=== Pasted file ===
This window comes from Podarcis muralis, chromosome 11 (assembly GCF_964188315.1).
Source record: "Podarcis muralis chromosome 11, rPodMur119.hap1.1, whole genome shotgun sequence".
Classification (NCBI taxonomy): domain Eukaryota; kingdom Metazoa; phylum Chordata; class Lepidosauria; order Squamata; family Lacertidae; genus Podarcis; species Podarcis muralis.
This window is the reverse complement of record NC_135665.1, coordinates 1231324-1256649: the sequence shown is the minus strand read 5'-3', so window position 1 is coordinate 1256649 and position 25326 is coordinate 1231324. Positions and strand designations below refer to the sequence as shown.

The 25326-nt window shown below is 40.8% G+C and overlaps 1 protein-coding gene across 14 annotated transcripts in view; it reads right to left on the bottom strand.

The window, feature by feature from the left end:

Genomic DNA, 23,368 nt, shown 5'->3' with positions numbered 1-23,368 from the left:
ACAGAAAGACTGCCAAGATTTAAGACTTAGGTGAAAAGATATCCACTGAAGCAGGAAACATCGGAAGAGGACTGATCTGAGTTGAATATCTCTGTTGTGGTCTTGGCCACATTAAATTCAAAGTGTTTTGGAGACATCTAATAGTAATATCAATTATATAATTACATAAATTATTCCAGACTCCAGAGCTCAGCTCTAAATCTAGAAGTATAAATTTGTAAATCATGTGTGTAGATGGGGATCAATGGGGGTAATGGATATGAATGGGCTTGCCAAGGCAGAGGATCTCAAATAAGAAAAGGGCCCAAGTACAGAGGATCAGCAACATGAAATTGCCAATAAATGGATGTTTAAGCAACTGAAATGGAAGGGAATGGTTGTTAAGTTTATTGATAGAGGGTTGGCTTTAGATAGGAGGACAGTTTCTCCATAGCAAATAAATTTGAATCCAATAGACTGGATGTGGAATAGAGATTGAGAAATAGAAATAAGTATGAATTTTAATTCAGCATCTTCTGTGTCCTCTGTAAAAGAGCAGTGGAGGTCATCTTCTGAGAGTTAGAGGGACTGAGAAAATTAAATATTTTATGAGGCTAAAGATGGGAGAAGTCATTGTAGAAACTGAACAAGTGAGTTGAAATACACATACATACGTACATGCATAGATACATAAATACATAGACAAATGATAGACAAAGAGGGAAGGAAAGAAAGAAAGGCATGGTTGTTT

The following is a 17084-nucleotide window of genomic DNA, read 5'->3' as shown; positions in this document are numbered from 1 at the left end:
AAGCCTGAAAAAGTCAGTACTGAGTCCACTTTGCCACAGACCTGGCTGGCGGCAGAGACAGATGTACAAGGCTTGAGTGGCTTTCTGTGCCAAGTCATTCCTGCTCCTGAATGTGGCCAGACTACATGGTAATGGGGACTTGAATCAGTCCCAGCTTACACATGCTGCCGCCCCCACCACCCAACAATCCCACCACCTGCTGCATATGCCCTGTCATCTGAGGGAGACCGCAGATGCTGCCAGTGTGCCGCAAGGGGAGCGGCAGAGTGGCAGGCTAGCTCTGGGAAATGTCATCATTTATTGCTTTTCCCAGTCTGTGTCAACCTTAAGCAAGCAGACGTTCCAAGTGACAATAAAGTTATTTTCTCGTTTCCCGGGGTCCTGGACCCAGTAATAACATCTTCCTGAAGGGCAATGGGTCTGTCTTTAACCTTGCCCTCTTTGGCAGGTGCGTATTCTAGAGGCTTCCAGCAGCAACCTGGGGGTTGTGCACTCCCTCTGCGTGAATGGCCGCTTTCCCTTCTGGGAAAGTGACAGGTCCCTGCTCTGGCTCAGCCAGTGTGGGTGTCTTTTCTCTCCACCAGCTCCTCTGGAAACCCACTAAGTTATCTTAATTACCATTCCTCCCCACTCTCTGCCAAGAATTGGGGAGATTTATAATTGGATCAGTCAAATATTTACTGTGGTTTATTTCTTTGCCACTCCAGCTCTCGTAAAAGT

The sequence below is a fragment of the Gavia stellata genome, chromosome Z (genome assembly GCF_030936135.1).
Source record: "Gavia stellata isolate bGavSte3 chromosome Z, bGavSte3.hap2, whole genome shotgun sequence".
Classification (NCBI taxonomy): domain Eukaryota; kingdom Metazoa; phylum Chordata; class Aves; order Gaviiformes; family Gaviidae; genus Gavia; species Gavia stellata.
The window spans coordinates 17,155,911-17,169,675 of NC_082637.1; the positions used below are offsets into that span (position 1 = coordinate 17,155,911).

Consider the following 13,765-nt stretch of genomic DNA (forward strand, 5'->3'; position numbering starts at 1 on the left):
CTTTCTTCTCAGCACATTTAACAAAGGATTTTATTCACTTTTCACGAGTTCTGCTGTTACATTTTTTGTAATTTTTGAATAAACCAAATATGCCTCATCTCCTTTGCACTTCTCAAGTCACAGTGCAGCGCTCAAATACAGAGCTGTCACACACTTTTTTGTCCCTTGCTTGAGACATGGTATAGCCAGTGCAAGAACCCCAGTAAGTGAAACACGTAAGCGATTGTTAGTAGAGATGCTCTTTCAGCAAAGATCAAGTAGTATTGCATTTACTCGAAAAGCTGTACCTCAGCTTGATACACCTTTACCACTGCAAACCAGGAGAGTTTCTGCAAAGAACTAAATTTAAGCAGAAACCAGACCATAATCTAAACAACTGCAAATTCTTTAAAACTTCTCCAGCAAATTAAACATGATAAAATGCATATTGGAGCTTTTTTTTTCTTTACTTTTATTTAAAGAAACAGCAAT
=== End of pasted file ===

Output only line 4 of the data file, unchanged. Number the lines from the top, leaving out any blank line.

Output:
This window is the reverse complement of record NC_135665.1, coordinates 1231324-1256649: the sequence shown is the minus strand read 5'-3', so window position 1 is coordinate 1256649 and position 25326 is coordinate 1231324. Positions and strand designations below refer to the sequence as shown.